Part Three: Jesus and the Early Christians in the Face of an Evil Empire.
The story of the New Testament is the story of an invading king reclaiming his citizens by revealing the ways of his Kingdom. This King is rejected by those in power—those that are most threatened by His rule. Early Christian communities celebrated his rule with one simple and life-threatening phrase: “Jesus is Lord.” This phrase infuriated the Jewish religious establishment because it required humility and repentance. It was equally anathema to the Roman government who allowed no rival to Caesar’s lordship. There is a reason religious Jewish leaders and Roman officials–who agreed on nothing else—collaborated on the murder of Jesus and thousands of his earliest followers. Jesus was a threat to their deepest value: the desire for power. He still is.
It’s a story of contrast. As we read the New Testament in historical context the contrast is everywhere. Most Christians understand at least some of this contrast. It’s clear that Jesus stands opposed to the pious nationalism of the Jewish religious leaders. Jesus’ challenges to the crowds are clear and central to the Gospels. More subtle, however, is the contrast between Jesus and Rome. Most of us assume that because he did not lead an open rebellion Jesus and his followers were on friendly terms with the Romans. We see Jesus and early Christians and docile, law-abiding citizens. While they attempted to obey Caesar as much as they could, the heartbeat of every Christians was the maxim: “We must obey God rather than man.” The message that this poor Jewish carpenter is the King of the universe was a threat to every foundational value of the Roman Empire. Christians were subversive.
In a history class I once took, we were discussing the fall of the Roman Empire one day. The professor at my Christian college gave reasons for the decline of Roman Civilization and why the Western Empire fell in AD 476. It was caused by things like inflation, moral decay, uncontrolled immigration, heavy taxation, large percentages of people dependent on the government to eat, corruption, and greed. The professor was great, the class was memorable, the lesson effective. There was only one problem–he was wrong. Years later I taught the same class, at the same college, and tried to reproduce a similar lesson to the best of my abilities. I’m sure the class was not as memorable, the lesson not quite as effective and the professor less than great. Yet I shared one similarity to my predecessor. I was still wrong.
The error was in our optimistic assessment of Roman Civilization. We painted a picture of greatness. Rome sported a large military, amazing infrastructure, civic pride and responsibilities, conservative philosophies like stoicism, a healthy economy. We saw Rome as a society that started out “great,” but declined because it got away from its core virtues. Like most historians, even biblical scholars, we showed an infatuation with Rome. After all, the Romans are why so many of us like history in the first place. We love the architecture, the aqueducts, the legions, the roads, Julius Caesar and Cleopatra, Cicero and Seneca. Rome was so much like us, just with rock hard abs. Because of its essential role in the creation of the civilization we know today, we consider Rome to be great. Its collapse we consider to be regrettable. It’s no surprise that after Rome’s collapse a period given the title “the Dark Ages” is born.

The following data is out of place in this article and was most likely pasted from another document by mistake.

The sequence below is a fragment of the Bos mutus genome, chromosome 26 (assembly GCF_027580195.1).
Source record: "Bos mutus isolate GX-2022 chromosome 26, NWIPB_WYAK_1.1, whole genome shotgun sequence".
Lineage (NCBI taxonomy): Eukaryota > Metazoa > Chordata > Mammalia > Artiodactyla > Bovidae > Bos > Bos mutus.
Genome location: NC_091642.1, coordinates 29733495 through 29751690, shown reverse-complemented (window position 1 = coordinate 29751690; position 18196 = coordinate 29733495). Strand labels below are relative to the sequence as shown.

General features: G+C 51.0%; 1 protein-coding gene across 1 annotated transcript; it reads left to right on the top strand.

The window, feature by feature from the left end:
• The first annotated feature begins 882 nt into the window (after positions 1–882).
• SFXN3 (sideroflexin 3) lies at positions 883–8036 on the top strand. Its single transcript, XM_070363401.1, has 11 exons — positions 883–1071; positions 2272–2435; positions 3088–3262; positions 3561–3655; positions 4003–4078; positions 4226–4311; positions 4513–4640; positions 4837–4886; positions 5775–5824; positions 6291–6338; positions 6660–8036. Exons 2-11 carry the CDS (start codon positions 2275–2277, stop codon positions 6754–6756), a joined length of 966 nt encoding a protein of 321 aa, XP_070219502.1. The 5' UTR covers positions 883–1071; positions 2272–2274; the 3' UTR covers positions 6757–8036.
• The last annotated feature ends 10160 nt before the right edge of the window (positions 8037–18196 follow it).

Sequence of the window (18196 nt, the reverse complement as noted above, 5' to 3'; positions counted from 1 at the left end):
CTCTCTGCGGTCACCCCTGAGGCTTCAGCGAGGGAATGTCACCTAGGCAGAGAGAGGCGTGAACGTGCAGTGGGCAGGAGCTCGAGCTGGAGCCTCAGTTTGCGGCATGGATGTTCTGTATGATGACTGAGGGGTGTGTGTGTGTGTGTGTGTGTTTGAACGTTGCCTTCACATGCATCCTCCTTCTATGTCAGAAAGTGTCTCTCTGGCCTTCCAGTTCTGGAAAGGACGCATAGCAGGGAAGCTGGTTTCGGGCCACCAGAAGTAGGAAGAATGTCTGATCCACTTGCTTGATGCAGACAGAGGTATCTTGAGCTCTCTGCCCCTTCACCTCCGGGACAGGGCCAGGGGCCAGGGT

Perhaps Rome’s vices eventually helped to bring it down; however, when we look at Rome from the perspective of the protagonists of the New Testament, the Roman Empire was built on vice, not virtue. The people of the New Testament would have celebrated rather than grieved the collapse of the Empire. When we read the Bible, we often don’t consider that Rome was seen as a foreign, cruel, and oppressive regime to so many of the people we encounter in the New Testament. We must remember, the Romans aren’t the good guys in this story. When they were at their “greatest,” they executed Jesus, not to mention 11 of 12 apostles. The fall of the Roman Empire was not the collapse of a great civilization. Despite the Empire’s conversion to Christianity after Constantine, the fall of Rome was the death of an evil empire.
We call this period the time of the Pax Romana, the time where the political stability produced by Rome created a time of peace and prosperity for two hundred years. Middle School students and seminarians alike learn that the Pax Romana provided the infrastructure, commercial networks, common language, and peace for Christianity to thrive. This is only sort of true. The problem with this understanding is that it helps reinforce the perception that Rome was the partner of Christianity, not an enemy. In reality, we have good reasons to doubt the existence of a Pax Romana at all. It’s during this time that Rome witnessed the total demise of representative government, the consolidation of power into the hands of one man whose successors demanded to be worshiped as a god, the martyrdom of thousands of Christians including Jesus and almost all the apostles, the constant wars on the northern front with germanic “barbarians,” the destruction of the Jewish Temple and the slaughter and crucifixion of thousands of Jews. If we were to ask almost everyone we meet in the New Testament about life during the Pax Romana, they would look at their chains, their crosses, or the tombs of their dead loved ones and laugh at us.